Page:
Many people are of the belief that if you want to lose weight you simply need to cut your calories and increase your exercise (there needs to be more calories going out than coming in). Simple as that, you lose the weight you need and all is well. These people believe that this is the ONLY thing that matters.
Before we delve into this topic, it is worth addressing that the ‘calories in, calories out’ argument is incredibly important. It’s true, you need to be in a calorie deficit to lose weight, but that is an incredibly black and white way to look at it and does not address the enormous big picture that is at play when it comes to weight loss.
If it was as simple as ‘calories in, calories out’, anyone equipped with a calculator could be a nutritionist, there would be no need to go to university (unless it was to do a maths paper) & individuals like myself, would be out of a job. If only it was that easy, but sadly it is not. There are so many more variables to the equation.
For example, the amount and type of calories we eat affect the amount of ‘calories that go out’. Take protein for example, it has a higher thermic effect meaning it takes more energy to digest than other macronutrients. Protein also creates greater satiety so you will probably end up feeling fuller for longer. Don’t believe me? Try having 300 calories from Coca-Cola for breakfast and then the following day the same amount but from eggs and compare how you feel after each (please don’t actually do that).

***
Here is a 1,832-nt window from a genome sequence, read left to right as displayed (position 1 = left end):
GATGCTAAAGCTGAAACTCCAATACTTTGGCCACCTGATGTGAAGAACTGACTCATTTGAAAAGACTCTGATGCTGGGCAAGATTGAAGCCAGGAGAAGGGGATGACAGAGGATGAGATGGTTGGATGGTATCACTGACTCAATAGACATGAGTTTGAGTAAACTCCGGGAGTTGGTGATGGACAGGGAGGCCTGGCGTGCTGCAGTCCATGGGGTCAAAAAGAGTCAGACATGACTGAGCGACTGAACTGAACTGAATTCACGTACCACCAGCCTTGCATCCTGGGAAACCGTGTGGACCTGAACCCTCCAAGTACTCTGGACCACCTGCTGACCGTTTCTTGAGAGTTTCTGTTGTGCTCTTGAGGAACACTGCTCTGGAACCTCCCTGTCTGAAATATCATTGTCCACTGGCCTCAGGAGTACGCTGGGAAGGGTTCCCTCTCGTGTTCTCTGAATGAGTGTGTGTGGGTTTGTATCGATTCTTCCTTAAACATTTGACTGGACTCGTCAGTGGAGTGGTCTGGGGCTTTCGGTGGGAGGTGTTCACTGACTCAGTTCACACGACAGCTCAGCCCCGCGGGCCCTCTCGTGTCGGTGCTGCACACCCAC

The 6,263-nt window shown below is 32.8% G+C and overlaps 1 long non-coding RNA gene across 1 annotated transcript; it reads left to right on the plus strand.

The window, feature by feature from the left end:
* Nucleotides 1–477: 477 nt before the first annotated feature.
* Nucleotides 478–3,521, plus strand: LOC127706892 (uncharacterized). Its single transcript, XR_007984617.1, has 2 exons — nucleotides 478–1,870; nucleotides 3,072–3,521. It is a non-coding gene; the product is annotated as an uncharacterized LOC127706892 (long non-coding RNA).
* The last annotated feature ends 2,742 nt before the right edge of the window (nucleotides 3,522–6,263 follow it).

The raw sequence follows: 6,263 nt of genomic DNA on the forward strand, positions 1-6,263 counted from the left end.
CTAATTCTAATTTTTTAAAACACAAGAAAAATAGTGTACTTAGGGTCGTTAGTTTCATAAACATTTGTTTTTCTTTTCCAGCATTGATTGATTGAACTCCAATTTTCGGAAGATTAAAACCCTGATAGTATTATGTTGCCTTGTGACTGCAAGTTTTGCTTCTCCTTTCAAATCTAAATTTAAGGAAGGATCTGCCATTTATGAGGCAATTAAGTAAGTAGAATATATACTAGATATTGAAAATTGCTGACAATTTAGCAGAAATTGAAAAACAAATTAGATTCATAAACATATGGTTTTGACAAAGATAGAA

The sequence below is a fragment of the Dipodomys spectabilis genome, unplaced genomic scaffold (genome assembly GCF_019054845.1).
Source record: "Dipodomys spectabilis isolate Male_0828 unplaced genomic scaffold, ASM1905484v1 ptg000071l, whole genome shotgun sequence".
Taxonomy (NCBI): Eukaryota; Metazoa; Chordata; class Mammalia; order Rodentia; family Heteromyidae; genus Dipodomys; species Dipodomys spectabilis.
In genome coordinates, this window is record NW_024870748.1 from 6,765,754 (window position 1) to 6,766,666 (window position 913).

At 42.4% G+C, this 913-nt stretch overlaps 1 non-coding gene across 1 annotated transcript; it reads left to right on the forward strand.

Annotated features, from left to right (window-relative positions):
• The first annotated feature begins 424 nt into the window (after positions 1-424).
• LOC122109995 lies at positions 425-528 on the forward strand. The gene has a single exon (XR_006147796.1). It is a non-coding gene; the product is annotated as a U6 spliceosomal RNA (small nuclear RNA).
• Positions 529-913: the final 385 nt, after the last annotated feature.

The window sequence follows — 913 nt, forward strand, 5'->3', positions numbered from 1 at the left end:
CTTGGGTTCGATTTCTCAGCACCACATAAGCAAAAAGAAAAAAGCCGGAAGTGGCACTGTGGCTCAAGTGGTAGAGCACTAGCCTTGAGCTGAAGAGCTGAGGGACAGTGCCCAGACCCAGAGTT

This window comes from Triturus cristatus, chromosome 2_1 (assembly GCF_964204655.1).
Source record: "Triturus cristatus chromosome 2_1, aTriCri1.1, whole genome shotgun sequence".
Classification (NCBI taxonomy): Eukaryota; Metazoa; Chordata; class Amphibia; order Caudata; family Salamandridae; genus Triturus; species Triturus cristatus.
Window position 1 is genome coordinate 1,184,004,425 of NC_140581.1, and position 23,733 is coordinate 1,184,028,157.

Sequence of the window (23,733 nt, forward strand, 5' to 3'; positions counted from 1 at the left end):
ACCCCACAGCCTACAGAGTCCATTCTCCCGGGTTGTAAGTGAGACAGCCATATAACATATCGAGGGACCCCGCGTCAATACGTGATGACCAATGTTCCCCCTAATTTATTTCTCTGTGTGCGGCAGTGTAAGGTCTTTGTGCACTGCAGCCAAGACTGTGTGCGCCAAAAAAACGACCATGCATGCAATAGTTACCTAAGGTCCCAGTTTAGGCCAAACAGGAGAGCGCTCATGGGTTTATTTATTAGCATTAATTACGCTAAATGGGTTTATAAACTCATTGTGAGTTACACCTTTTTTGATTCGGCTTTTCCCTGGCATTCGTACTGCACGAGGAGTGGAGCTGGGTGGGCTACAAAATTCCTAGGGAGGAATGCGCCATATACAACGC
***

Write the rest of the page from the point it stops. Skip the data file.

Yes, weight gain is caused by eating more calories than you expend. But why?
My biggest issue with the ‘calories in, calories out’ theory is not that it is wrong (because it isn’t). But it doesn’t make any progress towards fixing the problem.
Take the motorway as an example. It is absolutely bumper to bumper. Someone asks you ‘why is the traffic so bad?’
Your response? ‘Because more cars are getting on the motorway than off the motorway.’
So yes, while that is in fact correct, it doesn’t address the cause, and if you don’t address the cause, you are going to have a very hard time coming up with a solution.
Another factor that can affect food intake is hormones. Your hormones go beyond your ability to ‘abstain’ and when they are working against you, it can make eating in a deficit, borderline impossible. Take the hormones ghrelin and leptin as an example. Ghrelin is coined the ‘hunger’ hormone and tells you when you are hungry, while leptin is the satiety hormone which tells you when you have had enough to eat. When you are tired or stressed, leptin can be down regulated and ghrelin upregulated. This means you will feel hungrier than ever, and have a lesser ability to know when you are satisfied. Ever had those days after a late night where you can’t stop eating? Well your hormones may be working against you.
Therefore, it becomes apparent that there is so much more to the weight loss formula. A successful weight loss program, is one that looks at your entire lifestyle, rather than just one tiny piece of the puzzle. It is not until you take into consideration all of these factors that you can make long-term sustainable change.